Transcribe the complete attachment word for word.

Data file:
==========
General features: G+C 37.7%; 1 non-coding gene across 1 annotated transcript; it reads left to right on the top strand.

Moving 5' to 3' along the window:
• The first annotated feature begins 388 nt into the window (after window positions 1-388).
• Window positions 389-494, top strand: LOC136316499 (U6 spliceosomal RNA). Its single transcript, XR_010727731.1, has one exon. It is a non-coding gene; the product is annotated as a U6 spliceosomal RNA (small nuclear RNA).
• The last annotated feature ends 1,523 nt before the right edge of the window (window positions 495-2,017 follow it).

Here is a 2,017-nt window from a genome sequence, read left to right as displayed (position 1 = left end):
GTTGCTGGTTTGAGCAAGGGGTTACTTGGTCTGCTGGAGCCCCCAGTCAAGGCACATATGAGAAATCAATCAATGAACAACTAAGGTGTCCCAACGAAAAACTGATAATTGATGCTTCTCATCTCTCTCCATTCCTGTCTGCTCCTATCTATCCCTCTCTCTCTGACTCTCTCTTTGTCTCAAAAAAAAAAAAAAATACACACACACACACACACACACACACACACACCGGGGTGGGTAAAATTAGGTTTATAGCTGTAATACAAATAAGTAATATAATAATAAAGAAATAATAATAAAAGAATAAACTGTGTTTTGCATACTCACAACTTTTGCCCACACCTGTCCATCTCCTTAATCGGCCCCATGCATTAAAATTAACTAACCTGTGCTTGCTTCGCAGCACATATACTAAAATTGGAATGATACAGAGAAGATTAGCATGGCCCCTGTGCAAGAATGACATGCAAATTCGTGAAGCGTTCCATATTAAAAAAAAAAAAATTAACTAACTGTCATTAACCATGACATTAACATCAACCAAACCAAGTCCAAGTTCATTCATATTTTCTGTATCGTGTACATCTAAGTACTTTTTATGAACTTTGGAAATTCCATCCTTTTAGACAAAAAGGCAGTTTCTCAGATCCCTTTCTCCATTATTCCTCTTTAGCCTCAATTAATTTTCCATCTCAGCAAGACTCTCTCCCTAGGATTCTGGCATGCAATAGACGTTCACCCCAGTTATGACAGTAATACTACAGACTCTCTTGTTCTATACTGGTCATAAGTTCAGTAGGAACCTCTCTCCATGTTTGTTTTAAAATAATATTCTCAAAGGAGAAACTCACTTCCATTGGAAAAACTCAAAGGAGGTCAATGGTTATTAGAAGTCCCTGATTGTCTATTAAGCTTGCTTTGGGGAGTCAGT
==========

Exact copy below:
General features: G+C 37.7%; 1 non-coding gene across 1 annotated transcript; it reads left to right on the top strand.

Moving 5' to 3' along the window:
• The first annotated feature begins 388 nt into the window (after window positions 1-388).
• Window positions 389-494, top strand: LOC136316499 (U6 spliceosomal RNA). Its single transcript, XR_010727731.1, has one exon. It is a non-coding gene; the product is annotated as a U6 spliceosomal RNA (small nuclear RNA).
• The last annotated feature ends 1,523 nt before the right edge of the window (window positions 495-2,017 follow it).

Here is a 2,017-nt window from a genome sequence, read left to right as displayed (position 1 = left end):
GTTGCTGGTTTGAGCAAGGGGTTACTTGGTCTGCTGGAGCCCCCAGTCAAGGCACATATGAGAAATCAATCAATGAACAACTAAGGTGTCCCAACGAAAAACTGATAATTGATGCTTCTCATCTCTCTCCATTCCTGTCTGCTCCTATCTATCCCTCTCTCTCTGACTCTCTCTTTGTCTCAAAAAAAAAAAAAAATACACACACACACACACACACACACACACACACCGGGGTGGGTAAAATTAGGTTTATAGCTGTAATACAAATAAGTAATATAATAATAAAGAAATAATAATAAAAGAATAAACTGTGTTTTGCATACTCACAACTTTTGCCCACACCTGTCCATCTCCTTAATCGGCCCCATGCATTAAAATTAACTAACCTGTGCTTGCTTCGCAGCACATATACTAAAATTGGAATGATACAGAGAAGATTAGCATGGCCCCTGTGCAAGAATGACATGCAAATTCGTGAAGCGTTCCATATTAAAAAAAAAAAAATTAACTAACTGTCATTAACCATGACATTAACATCAACCAAACCAAGTCCAAGTTCATTCATATTTTCTGTATCGTGTACATCTAAGTACTTTTTATGAACTTTGGAAATTCCATCCTTTTAGACAAAAAGGCAGTTTCTCAGATCCCTTTCTCCATTATTCCTCTTTAGCCTCAATTAATTTTCCATCTCAGCAAGACTCTCTCCCTAGGATTCTGGCATGCAATAGACGTTCACCCCAGTTATGACAGTAATACTACAGACTCTCTTGTTCTATACTGGTCATAAGTTCAGTAGGAACCTCTCTCCATGTTTGTTTTAAAATAATATTCTCAAAGGAGAAACTCACTTCCATTGGAAAAACTCAAAGGAGGTCAATGGTTATTAGAAGTCCCTGATTGTCTATTAAGCTTGCTTTGGGGAGTCAGT